Nobody is born patient. Patience is best expressed in the ability to wait. For that, we all have to grow up. Imagine telling a crying baby to wait – food is just around the corner. A baby doesn’t understand. A baby wants food now! Whining on the freeway when there is an hour’s delay, we are all behaving like babies.

It takes strength to wait.

It sometimes takes guts to wait.

And at all times hope will help us out.

In fact, I don’t believe patience is possible without hope. We lose hope, we usually also lose our patience. The trick is not to nourish false hope. If we’re betting on the wrong horse, chances are, we’re going to be sorely disappointed. I believe one of the things the psalmist is getting at is not to wait for any old thing – but wait for the Lord.

I’m a pusher by nature. I work hard, want to get things done and thrive on accomplishments without dwelling too much on them because I’m already pursuing the next project. I may exhibit patience at work because I love to work. I’m into details. I’m thorough. So I may fool some people into thinking I have all the patience in the world. – Well, no, not really! I’m only patient with the things that I like to do. I have little to no patience with the things I hate doing, such as repairing my bike for instance. I leave that to my husband.

Does that make me an impatient person? Maybe! Or maybe we are all impatient at the core and we all have to choose to be patient.

Honestly, I think that patience can’t be learned, it has to be chosen every waking moment. I choose to be patient, because I know better. I choose to wait on the Lord because I know He will come through for me.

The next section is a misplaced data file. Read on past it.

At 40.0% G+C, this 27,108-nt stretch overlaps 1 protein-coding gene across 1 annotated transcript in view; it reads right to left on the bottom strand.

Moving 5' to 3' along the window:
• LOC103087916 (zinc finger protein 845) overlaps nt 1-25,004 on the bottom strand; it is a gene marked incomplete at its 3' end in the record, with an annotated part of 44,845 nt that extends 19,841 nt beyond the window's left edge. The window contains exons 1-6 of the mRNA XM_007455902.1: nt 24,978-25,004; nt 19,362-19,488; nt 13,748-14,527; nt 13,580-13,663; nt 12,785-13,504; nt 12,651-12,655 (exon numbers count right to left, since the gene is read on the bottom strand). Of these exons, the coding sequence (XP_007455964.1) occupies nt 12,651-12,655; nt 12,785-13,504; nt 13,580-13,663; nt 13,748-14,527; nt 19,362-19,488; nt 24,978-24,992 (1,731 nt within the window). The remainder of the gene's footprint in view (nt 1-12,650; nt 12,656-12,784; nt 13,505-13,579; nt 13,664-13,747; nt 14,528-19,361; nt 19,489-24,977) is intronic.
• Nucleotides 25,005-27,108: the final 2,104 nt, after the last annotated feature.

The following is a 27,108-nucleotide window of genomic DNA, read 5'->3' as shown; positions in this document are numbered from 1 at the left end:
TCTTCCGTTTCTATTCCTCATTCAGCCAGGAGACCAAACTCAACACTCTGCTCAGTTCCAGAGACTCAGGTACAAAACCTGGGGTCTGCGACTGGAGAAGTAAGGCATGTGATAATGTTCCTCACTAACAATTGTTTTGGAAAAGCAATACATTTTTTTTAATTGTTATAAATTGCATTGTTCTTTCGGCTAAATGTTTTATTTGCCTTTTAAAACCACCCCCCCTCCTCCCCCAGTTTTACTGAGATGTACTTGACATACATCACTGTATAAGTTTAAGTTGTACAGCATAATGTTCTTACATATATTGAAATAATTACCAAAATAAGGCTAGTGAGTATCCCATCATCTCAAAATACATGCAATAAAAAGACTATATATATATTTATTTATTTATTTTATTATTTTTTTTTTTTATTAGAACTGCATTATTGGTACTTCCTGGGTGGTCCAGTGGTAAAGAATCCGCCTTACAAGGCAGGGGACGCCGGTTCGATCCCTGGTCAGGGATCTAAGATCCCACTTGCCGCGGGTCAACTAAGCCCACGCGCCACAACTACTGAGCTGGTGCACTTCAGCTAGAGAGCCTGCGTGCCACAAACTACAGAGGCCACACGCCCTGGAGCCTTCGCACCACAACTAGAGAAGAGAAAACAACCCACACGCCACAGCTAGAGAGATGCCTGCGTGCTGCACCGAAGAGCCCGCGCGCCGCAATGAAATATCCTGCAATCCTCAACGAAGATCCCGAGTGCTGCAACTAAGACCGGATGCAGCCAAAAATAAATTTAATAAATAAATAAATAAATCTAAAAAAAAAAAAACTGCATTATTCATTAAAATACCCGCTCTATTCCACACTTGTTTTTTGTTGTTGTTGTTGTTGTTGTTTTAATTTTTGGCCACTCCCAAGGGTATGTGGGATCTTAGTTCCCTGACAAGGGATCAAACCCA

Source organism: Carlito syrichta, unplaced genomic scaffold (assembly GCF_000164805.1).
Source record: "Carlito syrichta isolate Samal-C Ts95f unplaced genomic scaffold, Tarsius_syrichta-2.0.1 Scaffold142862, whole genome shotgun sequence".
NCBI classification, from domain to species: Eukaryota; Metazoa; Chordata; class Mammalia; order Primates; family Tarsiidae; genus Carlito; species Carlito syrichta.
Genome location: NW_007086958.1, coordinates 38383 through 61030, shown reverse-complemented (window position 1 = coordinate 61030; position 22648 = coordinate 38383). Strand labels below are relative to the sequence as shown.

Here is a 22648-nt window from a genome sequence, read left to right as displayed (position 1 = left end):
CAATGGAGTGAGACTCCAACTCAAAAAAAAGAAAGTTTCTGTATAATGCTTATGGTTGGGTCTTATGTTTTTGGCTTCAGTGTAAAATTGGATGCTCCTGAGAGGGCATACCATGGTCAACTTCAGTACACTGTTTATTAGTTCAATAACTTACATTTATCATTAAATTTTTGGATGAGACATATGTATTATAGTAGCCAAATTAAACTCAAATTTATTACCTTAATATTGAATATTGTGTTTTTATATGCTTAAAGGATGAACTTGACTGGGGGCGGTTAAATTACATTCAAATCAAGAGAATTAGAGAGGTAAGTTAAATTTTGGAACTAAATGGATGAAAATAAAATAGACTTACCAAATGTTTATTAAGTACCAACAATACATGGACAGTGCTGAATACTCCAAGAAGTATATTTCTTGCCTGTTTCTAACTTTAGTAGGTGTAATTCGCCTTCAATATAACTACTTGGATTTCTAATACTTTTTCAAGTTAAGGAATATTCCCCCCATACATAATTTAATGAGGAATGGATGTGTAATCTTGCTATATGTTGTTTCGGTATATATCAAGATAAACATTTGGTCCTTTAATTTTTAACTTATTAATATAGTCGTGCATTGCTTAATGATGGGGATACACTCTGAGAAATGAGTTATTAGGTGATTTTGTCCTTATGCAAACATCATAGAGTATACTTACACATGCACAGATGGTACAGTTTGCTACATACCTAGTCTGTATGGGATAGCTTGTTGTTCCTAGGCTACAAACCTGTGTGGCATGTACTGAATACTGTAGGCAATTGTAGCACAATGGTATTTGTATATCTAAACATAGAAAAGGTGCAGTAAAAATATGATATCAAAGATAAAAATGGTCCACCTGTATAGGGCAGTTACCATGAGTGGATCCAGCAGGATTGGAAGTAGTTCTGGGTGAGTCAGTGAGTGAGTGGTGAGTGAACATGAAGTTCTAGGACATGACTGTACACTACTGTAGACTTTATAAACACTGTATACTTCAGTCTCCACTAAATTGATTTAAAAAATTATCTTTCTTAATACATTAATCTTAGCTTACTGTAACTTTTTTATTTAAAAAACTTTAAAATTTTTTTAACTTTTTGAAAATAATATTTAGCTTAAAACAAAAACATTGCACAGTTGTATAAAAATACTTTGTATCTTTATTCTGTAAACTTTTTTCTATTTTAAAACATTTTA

Choosing the Lord, we choose life. Choosing the Lord, we choose to wait on Him. Remember, we are not choosing our circumstances, but we can always choose the Lord.

“But those who hope in the Lord
    will renew their strength.
They will soar on wings like eagles;
    they will run and not grow weary,
    they will walk and not be faint” – Isaiah 40:31

Hebrews 12:28: “Therefore, since we are receiving a kingdom that cannot be shaken, let us be thankful, and so worship God acceptably with reverence and awe.”

Earthquakes, Tsunamis, Volcano explosions, Meteorite impacts – our planet has seen it all. The history of planet Earth is a history of evolution. As much as we like to cling to life on earth as we know it, everything is transitory. We live in a temporary setting in a temporary body housing an eternal soul. If you are comfortable with that, you are my champion. However, most people I know, myself included, don’t like to live on the brink of change. This is where faith comes in.

In our wedding vows we promise to be faithful saying “for better or worse, in good times and bad”. Years go by, and our marriage grows from a young shoot into a matured tree. In a temporary setting within our temporary bodies we have grown old together. Faith connects and faithfulness produces roots and new young shoots. Family tribes grow into nations.

Legacies aside, we are not destined to live on in our children and children’s children; that’s a common misconception. Our soul is destined to live on in a body that is equipped to live forever (2 Corinthians 5:1):

“For we know that if the earthly tent we live in is destroyed, we have a building from God, an eternal house in heaven, not built by human hands.”

The apostle Paul calls our current physical appearance a “tent” and the new body we receive after we die “eternal house”. There is permanency after all. God’s kingdom remains; He is eternal and so are His children. They are destined to grow wings and fly to a kingdom that’s unshakable.

God made us unique, which means that nobody is reproduced in the exact likeness. There won’t be another you or me. We are all priceless originals, one of the reasons why every life matters. All life comes from God. He is the Creator of all things. When we reconnect with Him we discover our roots.

Thanks be to God! He is our life and song. Forever we belong – He is the center of our being and our home, sweet home.